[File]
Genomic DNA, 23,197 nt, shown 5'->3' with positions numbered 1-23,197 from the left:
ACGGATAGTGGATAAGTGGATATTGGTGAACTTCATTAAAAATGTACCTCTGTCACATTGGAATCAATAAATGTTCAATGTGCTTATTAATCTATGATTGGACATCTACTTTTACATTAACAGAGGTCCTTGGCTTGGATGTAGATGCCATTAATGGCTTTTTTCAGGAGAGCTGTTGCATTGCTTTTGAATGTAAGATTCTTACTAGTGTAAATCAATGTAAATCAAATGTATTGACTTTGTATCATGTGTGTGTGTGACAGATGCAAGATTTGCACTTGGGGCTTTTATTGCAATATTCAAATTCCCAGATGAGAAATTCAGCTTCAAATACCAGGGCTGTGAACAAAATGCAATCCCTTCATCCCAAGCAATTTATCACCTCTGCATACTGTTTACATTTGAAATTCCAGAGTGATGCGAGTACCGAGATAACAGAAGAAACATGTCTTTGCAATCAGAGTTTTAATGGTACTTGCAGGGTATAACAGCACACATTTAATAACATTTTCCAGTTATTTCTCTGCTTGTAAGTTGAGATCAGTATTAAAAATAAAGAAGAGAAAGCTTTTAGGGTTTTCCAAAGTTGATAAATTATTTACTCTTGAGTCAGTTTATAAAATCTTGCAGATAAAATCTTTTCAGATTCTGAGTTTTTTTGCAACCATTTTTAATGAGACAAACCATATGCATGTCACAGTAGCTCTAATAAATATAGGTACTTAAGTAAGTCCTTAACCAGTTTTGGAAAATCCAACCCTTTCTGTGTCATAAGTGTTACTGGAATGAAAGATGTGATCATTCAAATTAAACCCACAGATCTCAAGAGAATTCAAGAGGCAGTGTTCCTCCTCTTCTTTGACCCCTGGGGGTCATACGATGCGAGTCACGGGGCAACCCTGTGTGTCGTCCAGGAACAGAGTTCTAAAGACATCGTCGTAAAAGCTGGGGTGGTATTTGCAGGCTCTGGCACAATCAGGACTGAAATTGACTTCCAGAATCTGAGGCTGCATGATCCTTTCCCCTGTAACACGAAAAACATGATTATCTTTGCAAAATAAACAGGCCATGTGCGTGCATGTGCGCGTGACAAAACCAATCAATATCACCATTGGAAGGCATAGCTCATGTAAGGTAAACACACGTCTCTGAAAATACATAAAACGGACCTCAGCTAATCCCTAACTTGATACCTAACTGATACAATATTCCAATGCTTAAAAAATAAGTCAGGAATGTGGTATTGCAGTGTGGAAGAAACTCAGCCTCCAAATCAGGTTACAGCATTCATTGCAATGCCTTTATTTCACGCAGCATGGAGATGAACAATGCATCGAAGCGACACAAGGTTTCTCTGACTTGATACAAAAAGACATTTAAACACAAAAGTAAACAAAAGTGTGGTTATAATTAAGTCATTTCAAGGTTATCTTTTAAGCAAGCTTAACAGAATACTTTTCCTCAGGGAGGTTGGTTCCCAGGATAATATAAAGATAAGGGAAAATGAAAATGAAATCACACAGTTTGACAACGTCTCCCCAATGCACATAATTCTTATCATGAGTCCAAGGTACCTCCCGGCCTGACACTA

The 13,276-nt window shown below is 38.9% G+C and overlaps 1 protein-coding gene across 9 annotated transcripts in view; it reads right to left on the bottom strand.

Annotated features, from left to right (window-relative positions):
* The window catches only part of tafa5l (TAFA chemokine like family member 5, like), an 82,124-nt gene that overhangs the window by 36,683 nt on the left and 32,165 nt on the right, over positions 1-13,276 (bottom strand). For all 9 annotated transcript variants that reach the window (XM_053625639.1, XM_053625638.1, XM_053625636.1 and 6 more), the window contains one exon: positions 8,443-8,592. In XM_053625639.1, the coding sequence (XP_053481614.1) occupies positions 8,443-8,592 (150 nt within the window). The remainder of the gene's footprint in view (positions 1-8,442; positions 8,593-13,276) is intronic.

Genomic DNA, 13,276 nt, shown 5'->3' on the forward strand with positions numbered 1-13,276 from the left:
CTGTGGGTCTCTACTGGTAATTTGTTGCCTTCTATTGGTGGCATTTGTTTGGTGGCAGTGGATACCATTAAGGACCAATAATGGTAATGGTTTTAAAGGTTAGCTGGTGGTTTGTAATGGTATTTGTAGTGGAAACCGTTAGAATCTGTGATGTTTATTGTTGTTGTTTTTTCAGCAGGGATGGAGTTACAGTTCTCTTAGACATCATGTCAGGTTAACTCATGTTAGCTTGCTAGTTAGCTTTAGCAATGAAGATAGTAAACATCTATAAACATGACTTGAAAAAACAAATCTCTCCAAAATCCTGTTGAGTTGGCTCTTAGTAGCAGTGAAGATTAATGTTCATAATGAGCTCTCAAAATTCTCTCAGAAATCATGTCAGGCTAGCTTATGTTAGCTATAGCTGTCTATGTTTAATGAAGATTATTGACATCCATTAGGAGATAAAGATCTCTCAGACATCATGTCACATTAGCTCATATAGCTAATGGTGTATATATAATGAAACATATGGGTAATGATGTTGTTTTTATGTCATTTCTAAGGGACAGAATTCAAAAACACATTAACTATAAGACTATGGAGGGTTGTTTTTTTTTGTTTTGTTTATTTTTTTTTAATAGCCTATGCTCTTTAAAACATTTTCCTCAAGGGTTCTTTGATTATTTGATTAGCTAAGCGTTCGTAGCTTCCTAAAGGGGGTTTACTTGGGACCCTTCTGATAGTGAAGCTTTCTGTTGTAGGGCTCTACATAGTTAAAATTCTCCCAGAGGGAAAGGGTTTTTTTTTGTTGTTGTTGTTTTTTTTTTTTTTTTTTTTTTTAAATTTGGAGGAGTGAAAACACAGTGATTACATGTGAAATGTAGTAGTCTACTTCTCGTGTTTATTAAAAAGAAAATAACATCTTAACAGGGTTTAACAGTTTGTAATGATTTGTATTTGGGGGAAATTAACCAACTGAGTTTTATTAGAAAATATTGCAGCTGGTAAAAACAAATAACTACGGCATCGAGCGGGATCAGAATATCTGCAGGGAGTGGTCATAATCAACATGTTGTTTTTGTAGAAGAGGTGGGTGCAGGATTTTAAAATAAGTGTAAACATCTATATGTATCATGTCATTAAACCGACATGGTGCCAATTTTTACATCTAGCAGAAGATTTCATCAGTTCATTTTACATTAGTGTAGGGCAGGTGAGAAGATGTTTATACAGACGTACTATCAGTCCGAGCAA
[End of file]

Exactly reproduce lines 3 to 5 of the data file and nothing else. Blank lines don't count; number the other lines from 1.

The 13,276-nt window shown below is 38.9% G+C and overlaps 1 protein-coding gene across 9 annotated transcripts in view; it reads right to left on the bottom strand.

Annotated features, from left to right (window-relative positions):
* The window catches only part of tafa5l (TAFA chemokine like family member 5, like), an 82,124-nt gene that overhangs the window by 36,683 nt on the left and 32,165 nt on the right, over positions 1-13,276 (bottom strand). For all 9 annotated transcript variants that reach the window (XM_053625639.1, XM_053625638.1, XM_053625636.1 and 6 more), the window contains one exon: positions 8,443-8,592. In XM_053625639.1, the coding sequence (XP_053481614.1) occupies positions 8,443-8,592 (150 nt within the window). The remainder of the gene's footprint in view (positions 1-8,442; positions 8,593-13,276) is intronic.